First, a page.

Beauharnais v. IllinoisAnnotate this Case
343 U.S. 250 (1952)
U.S. Supreme Court
Beauharnais v. Illinois, 343 U.S. 250 (1952)
Beauharnais v. Illinois
Argued November 28, 1951
Decided April 28, 1952
343 U.S. 250
Over his claim that the statute violated the liberty of speech and of the press guaranteed as against the States by the Due Process Clause of the Fourteenth Amendment and was void for vagueness, petitioner was convicted in a state court for distributing on the streets of Chicago anti-Negro leaflets in violation of Ill.Rev.Stat., 1949, c. 38, § 471, which makes it a crime to exhibit in any public place any publication which "portrays depravity, criminality, unchastity, or lack of virtue of a class of citizens, of any race, color, creed or religion" which "exposes the citizens of any race, color, creed or religion to contempt, derision, or obloquy."
1. As construed and applied in this case, the statute does not violate the liberty of speech and of the press guaranteed as against the States by ihe Due Process Clause of the Fourteenth Amendment. Pp. 343 U. S. 251-264.
2. As construed and applied in this case, the statute is not void for vagueness. Winters v. New York,333 U. S. 507; Stromberg v. California,283 U. S. 359; Thornhill v. Alabama,310 U. S. 88; and Terminiello v. Chicago,337 U. S. 1, distinguished. P. 343 U. S. 264.
3. Since petitioner did not, by appropriate steps in the trial court, seek to justify his utterance as "fair comment" or as privileged as a means for redressing grievances, those hypothetical defenses cannot be considered by this Court. Pp. 343 U. S. 264-265.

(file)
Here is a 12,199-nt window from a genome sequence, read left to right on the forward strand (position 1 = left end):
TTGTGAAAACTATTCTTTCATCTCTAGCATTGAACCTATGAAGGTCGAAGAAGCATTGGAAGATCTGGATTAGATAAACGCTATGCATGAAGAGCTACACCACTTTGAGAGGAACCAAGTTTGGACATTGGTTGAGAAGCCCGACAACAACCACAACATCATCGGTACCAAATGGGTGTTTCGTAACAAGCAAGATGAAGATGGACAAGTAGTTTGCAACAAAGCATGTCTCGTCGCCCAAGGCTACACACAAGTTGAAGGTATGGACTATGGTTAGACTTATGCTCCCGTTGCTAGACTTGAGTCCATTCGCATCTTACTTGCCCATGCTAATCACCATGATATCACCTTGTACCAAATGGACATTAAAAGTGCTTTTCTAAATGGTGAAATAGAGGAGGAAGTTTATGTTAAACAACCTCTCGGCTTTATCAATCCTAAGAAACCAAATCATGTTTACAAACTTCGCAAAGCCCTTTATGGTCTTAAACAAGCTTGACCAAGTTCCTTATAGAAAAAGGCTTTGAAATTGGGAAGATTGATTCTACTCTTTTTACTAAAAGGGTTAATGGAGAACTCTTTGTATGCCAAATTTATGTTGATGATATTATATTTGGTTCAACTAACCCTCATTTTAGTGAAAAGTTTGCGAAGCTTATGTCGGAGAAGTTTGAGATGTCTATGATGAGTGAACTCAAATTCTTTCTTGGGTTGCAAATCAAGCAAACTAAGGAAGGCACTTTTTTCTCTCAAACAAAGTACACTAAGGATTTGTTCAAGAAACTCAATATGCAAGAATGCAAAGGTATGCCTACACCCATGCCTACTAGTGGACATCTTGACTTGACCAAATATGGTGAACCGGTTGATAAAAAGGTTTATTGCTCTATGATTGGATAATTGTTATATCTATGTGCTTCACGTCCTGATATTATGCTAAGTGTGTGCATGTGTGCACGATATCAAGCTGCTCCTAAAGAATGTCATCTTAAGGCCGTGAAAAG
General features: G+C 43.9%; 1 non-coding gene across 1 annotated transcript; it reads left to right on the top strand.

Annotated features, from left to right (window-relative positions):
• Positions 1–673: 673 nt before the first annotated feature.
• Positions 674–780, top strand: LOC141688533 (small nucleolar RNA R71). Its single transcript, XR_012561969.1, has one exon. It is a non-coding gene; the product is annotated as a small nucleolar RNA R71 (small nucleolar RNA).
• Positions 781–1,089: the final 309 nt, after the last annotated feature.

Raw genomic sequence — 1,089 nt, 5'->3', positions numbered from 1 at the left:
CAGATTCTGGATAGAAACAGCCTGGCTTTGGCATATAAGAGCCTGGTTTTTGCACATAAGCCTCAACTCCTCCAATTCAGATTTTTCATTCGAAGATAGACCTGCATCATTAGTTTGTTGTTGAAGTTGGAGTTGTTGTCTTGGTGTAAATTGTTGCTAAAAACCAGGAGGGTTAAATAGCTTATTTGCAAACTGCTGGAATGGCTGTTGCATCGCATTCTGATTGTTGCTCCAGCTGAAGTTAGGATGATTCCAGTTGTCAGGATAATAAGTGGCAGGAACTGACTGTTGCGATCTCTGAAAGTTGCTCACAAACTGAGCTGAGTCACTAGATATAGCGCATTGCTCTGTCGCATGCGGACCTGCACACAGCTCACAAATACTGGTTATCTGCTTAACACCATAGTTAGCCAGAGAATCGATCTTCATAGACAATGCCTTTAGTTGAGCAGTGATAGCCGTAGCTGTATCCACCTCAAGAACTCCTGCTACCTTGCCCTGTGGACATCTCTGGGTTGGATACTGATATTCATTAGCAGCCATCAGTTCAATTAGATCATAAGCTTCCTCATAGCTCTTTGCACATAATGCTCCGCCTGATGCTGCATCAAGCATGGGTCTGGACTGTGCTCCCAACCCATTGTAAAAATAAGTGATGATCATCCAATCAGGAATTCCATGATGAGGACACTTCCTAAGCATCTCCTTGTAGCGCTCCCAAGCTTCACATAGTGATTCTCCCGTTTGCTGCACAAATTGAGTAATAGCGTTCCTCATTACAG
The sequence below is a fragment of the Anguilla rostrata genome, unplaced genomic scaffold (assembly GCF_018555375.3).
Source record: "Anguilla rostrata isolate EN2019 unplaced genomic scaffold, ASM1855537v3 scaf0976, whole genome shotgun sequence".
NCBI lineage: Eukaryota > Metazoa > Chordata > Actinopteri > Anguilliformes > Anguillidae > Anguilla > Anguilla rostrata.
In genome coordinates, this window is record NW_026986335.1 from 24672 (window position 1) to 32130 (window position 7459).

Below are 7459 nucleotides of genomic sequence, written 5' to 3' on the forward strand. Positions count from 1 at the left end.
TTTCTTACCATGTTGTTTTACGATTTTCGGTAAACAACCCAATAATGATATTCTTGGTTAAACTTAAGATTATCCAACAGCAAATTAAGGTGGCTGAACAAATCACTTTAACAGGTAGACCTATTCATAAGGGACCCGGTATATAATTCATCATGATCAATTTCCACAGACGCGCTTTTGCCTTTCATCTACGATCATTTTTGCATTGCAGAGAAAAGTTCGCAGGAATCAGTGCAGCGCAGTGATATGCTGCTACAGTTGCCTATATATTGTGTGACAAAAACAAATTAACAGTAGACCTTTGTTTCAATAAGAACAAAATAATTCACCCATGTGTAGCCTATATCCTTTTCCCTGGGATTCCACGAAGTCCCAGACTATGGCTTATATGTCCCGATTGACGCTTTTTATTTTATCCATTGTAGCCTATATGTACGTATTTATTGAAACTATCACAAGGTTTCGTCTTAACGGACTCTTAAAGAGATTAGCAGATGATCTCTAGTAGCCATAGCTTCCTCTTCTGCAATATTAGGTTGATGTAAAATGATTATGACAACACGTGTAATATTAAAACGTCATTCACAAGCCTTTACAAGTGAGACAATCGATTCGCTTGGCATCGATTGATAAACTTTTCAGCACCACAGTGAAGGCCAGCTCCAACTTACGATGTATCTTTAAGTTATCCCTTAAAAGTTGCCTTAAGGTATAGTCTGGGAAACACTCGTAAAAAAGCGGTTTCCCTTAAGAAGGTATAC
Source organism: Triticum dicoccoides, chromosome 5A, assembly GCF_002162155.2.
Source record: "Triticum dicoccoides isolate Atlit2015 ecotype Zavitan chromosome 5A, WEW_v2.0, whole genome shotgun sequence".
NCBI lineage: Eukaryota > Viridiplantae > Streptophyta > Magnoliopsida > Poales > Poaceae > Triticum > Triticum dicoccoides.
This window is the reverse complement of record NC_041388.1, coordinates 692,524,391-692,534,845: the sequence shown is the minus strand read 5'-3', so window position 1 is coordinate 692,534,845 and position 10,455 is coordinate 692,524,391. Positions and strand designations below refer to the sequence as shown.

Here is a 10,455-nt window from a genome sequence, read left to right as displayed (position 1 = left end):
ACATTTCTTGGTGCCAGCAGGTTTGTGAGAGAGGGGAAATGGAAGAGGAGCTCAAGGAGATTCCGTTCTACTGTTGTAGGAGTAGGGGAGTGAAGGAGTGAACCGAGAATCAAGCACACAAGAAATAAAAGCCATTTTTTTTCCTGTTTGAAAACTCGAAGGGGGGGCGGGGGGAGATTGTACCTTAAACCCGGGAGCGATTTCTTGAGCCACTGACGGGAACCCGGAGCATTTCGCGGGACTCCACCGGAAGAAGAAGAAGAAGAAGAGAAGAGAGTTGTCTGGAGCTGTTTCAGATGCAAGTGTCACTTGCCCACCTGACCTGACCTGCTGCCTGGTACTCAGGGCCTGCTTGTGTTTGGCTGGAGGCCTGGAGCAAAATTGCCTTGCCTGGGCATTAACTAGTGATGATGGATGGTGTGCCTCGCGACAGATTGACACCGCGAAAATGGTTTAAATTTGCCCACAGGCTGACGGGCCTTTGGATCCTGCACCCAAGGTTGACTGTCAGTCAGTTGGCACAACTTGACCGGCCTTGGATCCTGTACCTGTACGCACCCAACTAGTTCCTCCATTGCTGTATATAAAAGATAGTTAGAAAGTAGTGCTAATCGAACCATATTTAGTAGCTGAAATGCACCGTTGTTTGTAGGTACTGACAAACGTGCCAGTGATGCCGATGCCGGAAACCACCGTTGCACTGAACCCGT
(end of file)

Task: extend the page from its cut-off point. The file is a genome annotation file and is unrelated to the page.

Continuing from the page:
4. Since the Illinois Supreme Court construed this statute as a form of criminal libel law, and truth of the utterance is not a defense to a charge of criminal libel under Illinois law unless the publication is also made "with good motives and for justifiable ends," petitioner was not denied due process by the trial court's rejection of a proffer of proof which did not satisfy this requirement. Pp. 343 U. S. 253-254, 343 U. S. 265-266.
5. Since libelous utterances are not within the area of constitutionally protected speech, it is not necessary for this Court to consider the issues raised by the denial of petitioner's request that the jury be instructed that, in order to convict, they must find that the publication complained of was likely to produce a "clear and present danger" of a substantial evil. Pp. 343 U. S. 253, 343 U. S. 266.
408 Ill. 512, 97 N.E.2d 343, affirmed.
The Supreme Court of Illinois sustained petitioner's conviction of a violation of Ill.Rev.Stat., 1949, c. 38 § 471, over his objection that the statute was invalid under the Fourteenth Amendment. 408 Ill. 512, 97 N.E.2d 343. This Court granted certiorari. 342 U.S. 809. Affirmed, p. 343 U. S. 267.
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